A mastoidectomy is the surgical removal of an infected portion of the mastoid bone, the prominent bone of the skull behind the ear. This surgery, once the only cure for mastoiditis, is now rarely performed since the use of antibiotics has become widespread. Still, certain situations may necessitate this procedure to rid patients of particularly troublesome, drug-resistant symptoms.
A mastoidectomy may be performed in conjunction with another surgical procedure to repair anatomical abnormalities within the middle ear or to remove growths, such as cholesteatomas. Because mastoiditis usually results from the spread of a middle ear infection, also known as otitis media, mastoidectomies are most commonly performed on children since they are most prone to infections of the middle ear.
Reasons For A Mastoidectomy
A mastoidectomy is performed to remove infected air cells within the mastoid bone. Once an infection has spread to the mastoid bone, there is danger that is will spread further, perhaps to the brain as meningitis. Mastoiditis also puts the patient at risk for permanent hearing loss, chronic vertigo or facial paralysis. For these reasons, this illness must be treated effectively and as quickly as possible. If antibiotics are not successful in getting rid of the infection, it will be necessary to remove part or all of the infected mastoid bone and perhaps also perform surgery to drain the middle air with a procedure known as a myringotomy.
A mastoidectomy may also be performed prior to the surgery to put in a cochlear implant to restore a sense of sound to an individual whose hearing is profoundly impaired.
The Mastoidectomy Procedure
The mastoidectomy procedure is performed under general anesthesia. There are several different types of surgery that may be utilized, depending on each patient’s individual condition.
Simple Or Closed Mastoidectomy
During a simple mastoidectomy, a small incision is made within the eardrum to drain excess fluid. This surgery involves making an incision behind the ear, opening the mastoid bone and removing infected tissue.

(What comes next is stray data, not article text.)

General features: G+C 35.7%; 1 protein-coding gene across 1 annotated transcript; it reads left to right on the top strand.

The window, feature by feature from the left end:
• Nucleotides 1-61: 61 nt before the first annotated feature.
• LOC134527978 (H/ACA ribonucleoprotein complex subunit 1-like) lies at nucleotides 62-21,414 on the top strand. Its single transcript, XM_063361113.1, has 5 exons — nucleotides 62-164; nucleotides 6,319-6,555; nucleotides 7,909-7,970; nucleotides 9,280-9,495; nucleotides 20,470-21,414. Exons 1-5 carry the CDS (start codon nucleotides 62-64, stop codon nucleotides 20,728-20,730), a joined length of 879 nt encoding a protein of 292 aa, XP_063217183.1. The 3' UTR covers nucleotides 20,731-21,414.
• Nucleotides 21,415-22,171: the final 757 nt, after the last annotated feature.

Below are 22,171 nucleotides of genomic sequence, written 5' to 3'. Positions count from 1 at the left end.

A radical mastoidectomy involved removal of a major section of the mastoid bone. The eardrum and structures of the middle ear may be entirely removed, although hearing is preserved by leaving the stapes, a small bone of the inner ear, intact.
Modified Radical Mastoidectomy
Modified radical mastoidectomy involves removing some of the middle ear bones and then reconstructing the tympanic membrane through a tympanoplasty procedure.
Risks Of Mastoidectomy
Although considered rare, there are certain risks associated with the mastoidectomy procedure. Some of these may resolve quickly. Others may, unfortunately, be persistent or permanent. These complications may include:
Facial numbness or paralysis
Change in taste
Recovery From A Mastoidectomy
After surgery, the patient will have drainage tubes in place to allow any excess ear fluid to drain. These tubes are usually removed after a day or two. Patients will likely experience some discomfort after surgery, for which the doctor may prescribe pain medication. Antibiotics may be prescribed as well to reduce the risk of infection after surgery. A mastoidectomy is typically successful and patients remain free of infection. In some cases, a hearing aid may be needed to restore hearing loss that could not be avoided or corrected. After a mastoidectomy patients must be careful to keep the ears clean and dry, usually by inserting a Vaseline-coated cotton ball into the ear before bathing. They are also advised to avoid strenuous exercise, air travel and any activity that may create undue pressure in the ear.
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